Exposing a “rort” that saves taxpayers money. The media really are going to extraordinary lengths to get Australian politicians implicated in the kind of expense account rorts that are battering the reputation of politicians in the United Kingdom. Yesterday we had Glenn Milne in the News Limited Sunday tabloids saying how terrible it was that the Parliamentary Secretary for Health and Ageing, Jan McLucas, spends far more time in Canberra where she claims a $200 a day living allowance than she spends in her listed home of Cairns. The suggestion is that she is somehow ripping off the public purse but the waste of the taxpayer’s money would actually occur if she flew home every week to Queensland.

For the round trip cost of $2710 — yes that is an outrageous sum but blame Qantas for that ripoff not Senator McLucas — she can spend 13 nights a week in Canberra. She, like any sensible person, can see little point in flying back and forth the thousands of kilometres to north Queensland unnecessarily when you end up spending nearly as much of the weekend in aeoplanes and airports as you do at home base. The surprise to me is that more ministers and parliamentary secretaries do not follow her example, especially those from Western Australia, the Northern Territory and North Queensland. Living primarily in Canberra, as Paul Keating did when he was Treasurer, would make them more efficient ministers and save us all money.

Methinks a staffer spurned. The Milne column attempting to finger Ms McLucas perhaps illustrates the rather catty nature of some of those in the political advisory business. At Crikey recently our attention was drawn to the fact that there was something quite unstable about her employment practices with the suggestion that her entire staff had turned over in 18 months. I let that information go through to the keeper but I wonder if Glenn had the same disgruntled informant?

The gap to be closed. A new and more accurate measure this morning of the disadvantage suffered by Aboriginal people. The Australian Bureau of Statistics has released new estimates of Indigenous life expectancy the quality and robustness of which it describes as being a significant improvement. The new measure shows life expectancy at birth of Aboriginal and Torres Strait Islander (Indigenous) Australians was 67.2 years for men and 72.9 years for women for 2005-2007. The ABS reported that the life expectancy of Indigenous men is 11.5 years lower than for non-Indigenous men, while life expectancy of Indigenous women is 9.7 years lower than for non-Indigenous women.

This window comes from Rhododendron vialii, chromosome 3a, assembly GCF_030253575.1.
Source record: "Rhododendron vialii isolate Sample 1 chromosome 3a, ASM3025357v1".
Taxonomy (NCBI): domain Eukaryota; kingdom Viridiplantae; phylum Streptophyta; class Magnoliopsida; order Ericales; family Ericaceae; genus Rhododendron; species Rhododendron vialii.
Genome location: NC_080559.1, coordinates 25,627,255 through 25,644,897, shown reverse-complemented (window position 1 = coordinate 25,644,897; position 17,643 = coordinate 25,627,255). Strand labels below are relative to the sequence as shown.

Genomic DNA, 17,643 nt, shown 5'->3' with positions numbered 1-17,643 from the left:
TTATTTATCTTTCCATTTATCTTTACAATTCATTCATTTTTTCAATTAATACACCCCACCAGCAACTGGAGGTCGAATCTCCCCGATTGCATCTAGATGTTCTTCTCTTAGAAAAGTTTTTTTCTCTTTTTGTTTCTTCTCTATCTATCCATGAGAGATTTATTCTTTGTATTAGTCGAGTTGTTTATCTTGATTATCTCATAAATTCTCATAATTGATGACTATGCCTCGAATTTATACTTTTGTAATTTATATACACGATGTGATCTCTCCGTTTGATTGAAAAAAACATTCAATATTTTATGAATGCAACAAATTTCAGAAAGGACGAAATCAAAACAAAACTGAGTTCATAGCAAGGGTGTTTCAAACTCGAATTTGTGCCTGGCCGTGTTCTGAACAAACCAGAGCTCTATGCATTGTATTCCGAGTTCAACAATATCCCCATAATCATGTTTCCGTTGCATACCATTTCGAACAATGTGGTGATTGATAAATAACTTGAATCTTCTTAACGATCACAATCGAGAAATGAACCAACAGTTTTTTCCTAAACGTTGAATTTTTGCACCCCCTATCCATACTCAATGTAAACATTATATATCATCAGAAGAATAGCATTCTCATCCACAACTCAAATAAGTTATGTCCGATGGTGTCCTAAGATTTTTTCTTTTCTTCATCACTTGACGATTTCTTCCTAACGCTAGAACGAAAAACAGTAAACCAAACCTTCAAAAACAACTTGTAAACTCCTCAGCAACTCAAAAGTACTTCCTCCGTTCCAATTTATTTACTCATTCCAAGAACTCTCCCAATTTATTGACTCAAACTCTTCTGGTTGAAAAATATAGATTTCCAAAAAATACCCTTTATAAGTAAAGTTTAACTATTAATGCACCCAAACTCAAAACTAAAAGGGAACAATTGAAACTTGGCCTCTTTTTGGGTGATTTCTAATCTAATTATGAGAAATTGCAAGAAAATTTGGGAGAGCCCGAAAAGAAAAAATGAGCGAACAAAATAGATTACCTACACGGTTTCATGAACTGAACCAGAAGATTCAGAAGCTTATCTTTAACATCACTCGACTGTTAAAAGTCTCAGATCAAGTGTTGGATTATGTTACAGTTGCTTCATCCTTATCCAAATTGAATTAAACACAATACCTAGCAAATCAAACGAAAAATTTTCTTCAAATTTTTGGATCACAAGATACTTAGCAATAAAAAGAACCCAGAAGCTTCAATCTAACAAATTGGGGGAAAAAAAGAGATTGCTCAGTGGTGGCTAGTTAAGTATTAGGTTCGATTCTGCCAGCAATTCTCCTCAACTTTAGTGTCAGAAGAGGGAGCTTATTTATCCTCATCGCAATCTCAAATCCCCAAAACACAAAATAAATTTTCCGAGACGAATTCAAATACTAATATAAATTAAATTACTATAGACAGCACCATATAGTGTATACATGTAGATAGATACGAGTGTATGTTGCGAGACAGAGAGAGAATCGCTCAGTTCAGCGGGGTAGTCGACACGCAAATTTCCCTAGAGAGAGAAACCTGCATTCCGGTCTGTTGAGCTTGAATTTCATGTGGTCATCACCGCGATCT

Some welcome opposition. The prime ministerial spinners could not have arranged it better. Having a pair of trade unions come out and attack the budget plan to gradually increase the eligibility age for the old age pension would be just what Kevin Rudd wanted as he seeks to portray his tough but fair image.

Not so welcome spinning. What was definitely unscripted this morning was the story in The Age that the PM personally intervened to prevent the appointment of the departmentally recommended Hugh Borrowman as Ambassador to Germany. According to the yarn, “insiders blame the decision on a murky personal history shared between the Prime Minister and Mr Borrowman, who have known each other since attending Australian National University. Mr Borrowman is said to have dissented from the often arbitrary decision-making process taken by Mr Rudd since coming to office.”